By Joel Wittnebel/The Oshawa Express
The Durham Regional Police are starting the process that will create a blueprint for the next three years of the force’s decision making, and they want to know your thoughts.
Launched earlier this month, the DRPS Public Opinion Survey is available online and looks for residents to answer a series of questions around safety and security and their thoughts around the DRPS and their impact on the Durham community.
The information gathered will help inform the next iteration of the DRPS business plan. The current iteration, created in 2017, wraps up its planning timeframe in 2019.
“That input is analyzed and it’s used as an important component of our planning process in terms of setting priorities. It’s also used to allow us to assess citizen’s perceptions of safety and satisfaction with our service and that way we can monitor shifts in attitudes over the years,” says Dave Selby, a spokesperson with DRPS. “It’s extremely valuable to hear directly from the community when we’re putting together the priorities for the next plan.”
The current business plan addresses a series of trends and issues that were identified during consultations in 2016, including the changing demographics of Durham Region, the agin population, the changing nature of policing as crime severity declines, and the emergence of new forms of crime such as cyber crime.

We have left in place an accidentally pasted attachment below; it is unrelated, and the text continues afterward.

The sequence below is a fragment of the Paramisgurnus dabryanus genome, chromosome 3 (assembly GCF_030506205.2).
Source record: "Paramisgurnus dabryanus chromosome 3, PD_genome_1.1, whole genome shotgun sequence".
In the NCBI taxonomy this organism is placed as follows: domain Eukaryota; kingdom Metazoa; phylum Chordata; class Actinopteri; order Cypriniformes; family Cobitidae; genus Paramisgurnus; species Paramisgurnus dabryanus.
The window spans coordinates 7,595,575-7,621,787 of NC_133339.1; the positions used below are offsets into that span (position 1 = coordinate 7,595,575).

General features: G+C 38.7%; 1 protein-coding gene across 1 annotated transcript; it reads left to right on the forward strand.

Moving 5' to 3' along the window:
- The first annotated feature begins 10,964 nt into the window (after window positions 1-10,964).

Selby says that the public input is crucial in helping DRPS point out these issues for the future.
“We put a lot of time and energy and effort into developing ours in step with citizens, and local agencies, so that we can really get a good handle on what is important to people and what we should be putting our attention on, what are some of the emerging issues,” he says. “It’s really the blueprint for how we operate and where we put our resources over those three years.”
The current survey will run into October, a lengthy period that Selby says will allow for many citizens to take part, but also to collect a wide array of feedback.
When it comes to crime, Selby says people’s perceptions can be greatly impacted by current events, and with particular tragedies like the recent mass shooting on the Danforth in Toronto, it can have an impact on what type of feedback they provide.
“Priorities for citizens change and sometimes that is a effected by the news and what they see happening around them,” he says.
The survey can be found online at www.drps.ca/survey. Questions about the survey or to request a copy, contact Brad Carter of the DRPS Strategic Planning Unit at 1-888-579-1520 ext. 4394 during regular business hours or send an e-mail to email@example.com.